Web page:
A heart shaped plate with fruits and oats with milk or joghurt.

Klara Lynch, Strategic Insight & Planning, Bord Bia – Irish Food Board

As discussed in Bord Bia’s most recent Consumer Lifestyle Trends, consumers are placing more importance than ever on their personal Health & Wellbeing. Consumers’ “awareness of the relationships between bodily ‘systems’ … has rocketed recently, with a greater focus placed on proactive, diet-led solutions for mental performance, ageing well, sleep and beauty.” (Bord Bia, 2018). Ireland is no exception to this trend, with over 80% of Irish adults claiming that their diet is either ‘very healthy’ or ‘fairly healthy’, according to Bord Bia’s Periscope 2017 results (Bord Bia, 2017).

While consumers are focused on general health and wellbeing, one area that is currently receiving a lot of attention is gut health. This is most likely due to the recent studies which suggest that there are significant links between gut health and other bodily systems, such as mental health and neurological functions (Irish Examiner, 2018). A result of consumers placing more importance on this aspect of their health is that many are looking at different ways to aid and improve their gut health. One of the simplest and often forgotten ways of doing this is by including more dietary fibre in ones’ diet. Dietary fibre is also likely to be even more interesting to consumers since a January 2019 study showcased the link between consumers with a lack of fibre in their diets and various preventable diseases such as diabetes and even heart disease (Stylus, 2019).

Brands that can fulfill this need are likely to reap the rewards and as such, there has been a range of New Product Developments within this area in recent years. According to Mintel, there has been a 2.3% increase in the number of new product launches that claimed to have high or added fibre (Mintel, 2019). Some of these new products include a pasta launched by the brand Genius, which has on-pack claims referring to fibre’s ability “to contribute to normal gut function” and Ossa’s Ginger and Turmeric Soup, whose pack refers to both the digestive and anti-inflammatory qualities (Mintel, 2019). Fermented foods and drinks are also becoming more popular with consumers and they too have various health benefits related to gut health. In particular, drinks that can make health claims are growing in popularity with the likes of kefir and kombucha gaining notable upsurge in recent years (Mintel, 2019). A product example that taps into this trend is Remedy Kombucha Raspberry Lemonade Organic Kombucha, which is referred to as a live cultured drink and is also said to support gut health. A possible area for opportunity in the drinks market would be looking at high fibre juices, which are becoming more popular around the world and particularly in the US. According to Mintel, 12% of US consumers consider high fibre content as an important factor when choosing juice, which could be aligned to the fact that many consumers do not have a high enough fibre intake (Mintel, 2018).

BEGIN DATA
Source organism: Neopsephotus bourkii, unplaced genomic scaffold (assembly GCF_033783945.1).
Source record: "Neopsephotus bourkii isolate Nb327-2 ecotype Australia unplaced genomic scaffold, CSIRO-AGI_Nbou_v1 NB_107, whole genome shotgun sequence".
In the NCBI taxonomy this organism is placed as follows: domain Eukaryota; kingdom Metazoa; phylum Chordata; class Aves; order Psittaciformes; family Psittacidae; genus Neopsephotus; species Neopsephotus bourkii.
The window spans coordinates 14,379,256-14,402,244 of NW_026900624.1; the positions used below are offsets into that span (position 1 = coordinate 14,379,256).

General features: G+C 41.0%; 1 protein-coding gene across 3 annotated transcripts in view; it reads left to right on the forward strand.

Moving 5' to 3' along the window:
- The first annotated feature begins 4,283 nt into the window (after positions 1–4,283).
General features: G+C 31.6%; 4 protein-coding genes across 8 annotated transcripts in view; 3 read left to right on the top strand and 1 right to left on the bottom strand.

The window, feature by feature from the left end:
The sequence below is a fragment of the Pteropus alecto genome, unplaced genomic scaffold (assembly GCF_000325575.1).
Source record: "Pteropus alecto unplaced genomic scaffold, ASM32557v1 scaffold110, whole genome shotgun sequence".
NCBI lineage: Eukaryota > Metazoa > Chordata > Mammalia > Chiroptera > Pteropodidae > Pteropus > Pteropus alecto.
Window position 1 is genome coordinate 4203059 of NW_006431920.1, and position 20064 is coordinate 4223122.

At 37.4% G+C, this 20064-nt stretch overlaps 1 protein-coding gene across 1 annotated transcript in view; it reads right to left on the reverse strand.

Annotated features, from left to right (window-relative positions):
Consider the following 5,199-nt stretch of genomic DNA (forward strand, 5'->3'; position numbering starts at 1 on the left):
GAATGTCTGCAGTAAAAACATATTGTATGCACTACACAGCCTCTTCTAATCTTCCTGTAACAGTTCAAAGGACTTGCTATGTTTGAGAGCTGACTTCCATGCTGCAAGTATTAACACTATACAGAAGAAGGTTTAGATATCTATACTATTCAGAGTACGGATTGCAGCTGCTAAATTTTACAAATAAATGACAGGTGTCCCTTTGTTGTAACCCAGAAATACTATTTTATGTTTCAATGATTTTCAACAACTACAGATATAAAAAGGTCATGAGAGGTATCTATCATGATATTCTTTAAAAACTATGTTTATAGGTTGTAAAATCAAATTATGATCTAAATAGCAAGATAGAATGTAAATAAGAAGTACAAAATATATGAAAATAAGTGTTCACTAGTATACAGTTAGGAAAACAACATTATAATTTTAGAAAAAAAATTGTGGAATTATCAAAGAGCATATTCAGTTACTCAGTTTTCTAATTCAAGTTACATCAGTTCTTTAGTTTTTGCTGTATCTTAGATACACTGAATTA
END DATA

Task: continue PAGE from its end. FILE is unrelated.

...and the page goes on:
This trend around the gut and digestive health is relevant both globally and domestically, in Ireland, so if brands can legitimately call out either their fibre content or the other gut health benefits that their products provide, they too could potentially stand out among the broad range of health and wellness products on offer. Alternatively, if brands are looking at New Product Development or product expansion, they could consider including relevant health claims around gut health, digestive health and/or fibre content, to target a new or broader range of consumers.

If you’re interested in this trend, take a look at Grace’s recent FoodAlert on the Health & Wellbeing Consumer Lifestyle Trend by clicking here. For media inquiries please contact press@bordbia.ie


Bord Bia. (2018). Consumer Lifestyle Trends: Health & Wellbeing. Available from: https://www.bordbiaconsumerlifestyletrends.ie/trends/health-wellbeing/

Bord Bia. (2017). Periscope 2017: Irish and British Consumers and their Food. Available from: https://www.bordbia.ie/industry/manufacturers/insight/publications/bbreports/PERIscope6/PERIscope2017/Bord%20Bia%20Periscope%202017%20-%20Irish%20and%20British%20Full%20Report.pdf

Irish Examiner. (2018). Food to boost your mood: Gut bacteria directly linked to your mental health. Available from: https://www.irishexaminer.com/breakingnews/lifestyle/features/food-to-boost-your-mood-gut-bacteria-directly-linked-to-your-mental-health-829800.html

Stylus. (2019). European Food Trends: IFE 2019. Available from: https://www.stylus.com/phpjrd

Mintel. (2019). Attitudes Towards Healthy Eating: UK, February 2019. Mintel.

Mintel. (2018). Juice and Juice Drinks: US, June 2018. Mintel.